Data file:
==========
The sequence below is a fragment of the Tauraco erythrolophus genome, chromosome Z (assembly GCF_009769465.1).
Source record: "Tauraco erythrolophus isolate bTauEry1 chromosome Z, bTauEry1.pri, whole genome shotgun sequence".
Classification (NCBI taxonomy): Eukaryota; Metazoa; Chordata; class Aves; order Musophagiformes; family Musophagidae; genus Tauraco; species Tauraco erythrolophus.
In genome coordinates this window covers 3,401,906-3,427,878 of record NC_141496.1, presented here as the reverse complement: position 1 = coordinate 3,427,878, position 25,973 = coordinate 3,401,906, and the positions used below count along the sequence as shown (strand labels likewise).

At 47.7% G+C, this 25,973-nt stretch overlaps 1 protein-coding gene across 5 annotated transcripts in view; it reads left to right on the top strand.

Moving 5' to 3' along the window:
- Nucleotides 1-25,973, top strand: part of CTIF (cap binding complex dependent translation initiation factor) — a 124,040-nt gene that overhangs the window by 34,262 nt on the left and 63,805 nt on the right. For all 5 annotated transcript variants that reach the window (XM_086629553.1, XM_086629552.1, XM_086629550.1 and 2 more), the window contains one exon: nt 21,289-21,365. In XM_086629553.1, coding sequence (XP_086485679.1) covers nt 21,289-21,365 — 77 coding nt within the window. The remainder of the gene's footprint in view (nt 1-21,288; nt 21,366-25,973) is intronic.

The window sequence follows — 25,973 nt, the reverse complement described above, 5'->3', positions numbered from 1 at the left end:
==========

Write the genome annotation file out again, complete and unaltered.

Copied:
The sequence below is a fragment of the Tauraco erythrolophus genome, chromosome Z (assembly GCF_009769465.1).
Source record: "Tauraco erythrolophus isolate bTauEry1 chromosome Z, bTauEry1.pri, whole genome shotgun sequence".
Classification (NCBI taxonomy): Eukaryota; Metazoa; Chordata; class Aves; order Musophagiformes; family Musophagidae; genus Tauraco; species Tauraco erythrolophus.
In genome coordinates this window covers 3,401,906-3,427,878 of record NC_141496.1, presented here as the reverse complement: position 1 = coordinate 3,427,878, position 25,973 = coordinate 3,401,906, and the positions used below count along the sequence as shown (strand labels likewise).

At 47.7% G+C, this 25,973-nt stretch overlaps 1 protein-coding gene across 5 annotated transcripts in view; it reads left to right on the top strand.

Moving 5' to 3' along the window:
- Nucleotides 1-25,973, top strand: part of CTIF (cap binding complex dependent translation initiation factor) — a 124,040-nt gene that overhangs the window by 34,262 nt on the left and 63,805 nt on the right. For all 5 annotated transcript variants that reach the window (XM_086629553.1, XM_086629552.1, XM_086629550.1 and 2 more), the window contains one exon: nt 21,289-21,365. In XM_086629553.1, coding sequence (XP_086485679.1) covers nt 21,289-21,365 — 77 coding nt within the window. The remainder of the gene's footprint in view (nt 1-21,288; nt 21,366-25,973) is intronic.

The window sequence follows — 25,973 nt, the reverse complement described above, 5'->3', positions numbered from 1 at the left end: